In a Lawfare post on April 25, Bobby Chesney criticizes a New York Times editorial that opined that the Corker-Kaine AUMF could be used to attack Iran or North Korea. Because this part of the editorial linked to my op-ed in Defense One, Chesney focuses on my analysis.
Elizabeth Goitein co-directs the Liberty and National Security Program at the Brennan Center for Justice. She previously served as counsel to Senator Russ Feingold on the Senate Judiciary Committee and as a trial attorney in the Civil Division of the Department of Justice.
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The legislative debate over Section 702 of the Foreign Intelligence Surveillance Act has ended with passage of a six-year reauthorization that omitted many of the provisions privacy advocates had argued were necessary. But the legal and policy debate is likely to continue in the U.S. and in European courts.
We took different positions in the overall debate on Section 702. But we agree that there is an important step the U.S. government can take now to bolster transparency and accountability within the program without unduly burdening legitimate intelligence activities.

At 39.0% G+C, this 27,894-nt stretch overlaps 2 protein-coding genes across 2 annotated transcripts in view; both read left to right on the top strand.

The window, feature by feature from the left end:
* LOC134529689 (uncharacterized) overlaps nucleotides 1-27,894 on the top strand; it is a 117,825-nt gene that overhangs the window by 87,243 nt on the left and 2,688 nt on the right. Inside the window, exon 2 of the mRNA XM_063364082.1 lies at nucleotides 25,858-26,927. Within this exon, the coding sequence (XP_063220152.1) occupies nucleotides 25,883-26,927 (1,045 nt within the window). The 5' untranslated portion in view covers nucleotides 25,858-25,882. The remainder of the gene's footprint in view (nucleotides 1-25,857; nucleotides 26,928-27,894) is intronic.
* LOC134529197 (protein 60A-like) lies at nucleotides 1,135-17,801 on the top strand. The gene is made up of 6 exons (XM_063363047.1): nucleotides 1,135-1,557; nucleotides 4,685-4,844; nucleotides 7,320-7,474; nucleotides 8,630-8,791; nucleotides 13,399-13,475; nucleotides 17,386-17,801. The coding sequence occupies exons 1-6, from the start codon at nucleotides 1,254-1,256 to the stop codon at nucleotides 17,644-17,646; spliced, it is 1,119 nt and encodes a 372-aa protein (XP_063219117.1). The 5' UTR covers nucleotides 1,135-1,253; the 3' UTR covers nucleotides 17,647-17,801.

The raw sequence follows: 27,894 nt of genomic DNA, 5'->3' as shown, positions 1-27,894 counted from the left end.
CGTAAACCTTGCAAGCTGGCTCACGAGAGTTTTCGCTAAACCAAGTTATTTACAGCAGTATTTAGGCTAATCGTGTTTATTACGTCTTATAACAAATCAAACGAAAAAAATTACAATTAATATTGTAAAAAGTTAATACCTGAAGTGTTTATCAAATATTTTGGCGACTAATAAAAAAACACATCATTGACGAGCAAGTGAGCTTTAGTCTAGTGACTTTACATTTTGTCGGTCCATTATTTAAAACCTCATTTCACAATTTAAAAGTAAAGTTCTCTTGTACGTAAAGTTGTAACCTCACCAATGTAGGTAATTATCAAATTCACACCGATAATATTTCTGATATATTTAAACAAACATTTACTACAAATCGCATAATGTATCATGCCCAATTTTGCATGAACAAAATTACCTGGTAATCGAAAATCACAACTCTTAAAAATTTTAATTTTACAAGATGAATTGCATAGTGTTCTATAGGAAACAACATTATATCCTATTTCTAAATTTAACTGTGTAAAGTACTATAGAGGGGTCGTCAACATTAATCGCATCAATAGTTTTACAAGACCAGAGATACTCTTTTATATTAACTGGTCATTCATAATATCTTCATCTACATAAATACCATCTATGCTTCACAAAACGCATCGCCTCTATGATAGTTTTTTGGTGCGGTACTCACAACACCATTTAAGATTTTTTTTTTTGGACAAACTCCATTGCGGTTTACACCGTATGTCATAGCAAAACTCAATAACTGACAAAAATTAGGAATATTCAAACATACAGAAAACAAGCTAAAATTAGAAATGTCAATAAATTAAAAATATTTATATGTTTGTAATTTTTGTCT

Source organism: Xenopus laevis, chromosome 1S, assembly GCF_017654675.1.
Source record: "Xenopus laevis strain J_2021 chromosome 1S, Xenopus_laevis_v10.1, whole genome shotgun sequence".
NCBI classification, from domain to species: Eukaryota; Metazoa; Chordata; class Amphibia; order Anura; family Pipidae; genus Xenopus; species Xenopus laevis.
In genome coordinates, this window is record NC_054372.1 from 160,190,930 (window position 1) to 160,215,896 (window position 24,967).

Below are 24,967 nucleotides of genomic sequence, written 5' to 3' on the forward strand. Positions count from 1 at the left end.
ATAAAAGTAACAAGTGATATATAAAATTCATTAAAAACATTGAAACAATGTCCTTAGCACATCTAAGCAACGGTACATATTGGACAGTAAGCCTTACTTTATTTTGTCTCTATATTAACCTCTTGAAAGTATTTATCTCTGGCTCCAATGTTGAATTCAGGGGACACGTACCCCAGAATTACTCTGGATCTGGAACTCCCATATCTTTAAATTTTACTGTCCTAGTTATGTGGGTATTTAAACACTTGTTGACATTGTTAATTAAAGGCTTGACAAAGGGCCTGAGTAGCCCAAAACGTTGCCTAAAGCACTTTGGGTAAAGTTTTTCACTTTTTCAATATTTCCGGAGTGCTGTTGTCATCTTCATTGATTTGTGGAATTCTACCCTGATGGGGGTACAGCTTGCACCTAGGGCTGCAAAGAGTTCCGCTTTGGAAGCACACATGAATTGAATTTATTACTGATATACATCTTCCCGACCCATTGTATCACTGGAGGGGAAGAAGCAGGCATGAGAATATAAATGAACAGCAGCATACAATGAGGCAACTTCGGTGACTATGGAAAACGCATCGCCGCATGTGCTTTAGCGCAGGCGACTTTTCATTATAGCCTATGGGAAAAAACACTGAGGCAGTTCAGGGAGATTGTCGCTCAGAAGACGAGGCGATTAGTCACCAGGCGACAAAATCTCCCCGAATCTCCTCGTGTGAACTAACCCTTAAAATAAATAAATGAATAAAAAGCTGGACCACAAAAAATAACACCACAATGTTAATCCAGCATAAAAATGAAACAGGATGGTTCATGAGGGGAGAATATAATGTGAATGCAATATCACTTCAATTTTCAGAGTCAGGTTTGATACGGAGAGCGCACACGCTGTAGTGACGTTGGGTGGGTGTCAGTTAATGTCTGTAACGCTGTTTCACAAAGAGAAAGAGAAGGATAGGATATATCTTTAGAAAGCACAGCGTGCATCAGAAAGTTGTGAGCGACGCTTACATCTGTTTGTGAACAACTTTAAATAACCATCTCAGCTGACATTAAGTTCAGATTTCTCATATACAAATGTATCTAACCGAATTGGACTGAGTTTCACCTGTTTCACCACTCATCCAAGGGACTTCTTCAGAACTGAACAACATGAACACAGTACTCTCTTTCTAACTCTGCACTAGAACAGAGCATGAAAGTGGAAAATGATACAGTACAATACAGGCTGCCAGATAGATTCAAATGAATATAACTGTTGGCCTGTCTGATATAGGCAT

This piece is part of a series on Tim Edgar's new book, "Beyond Snowden."
It is clear that the Second Circuit’s ruling that the NSA’s bulk collection of Americans’ telephone records violates Section 215 of the Patriot Act will have significant implications for the current legislative debate over whether and how to reauthorize Section 215. What those implications are, however, is less clear. I’ve attempted here to map out the decision’s effect on existing legislative options.
First, a brief summary of the court’s reasoning.
Our friend Carrie Cordero has levied criticisms against three of the recommendations presented in our report, What Went Wrong With the FISA Court. We appreciate, as always, her constructive engagement with us on these issues.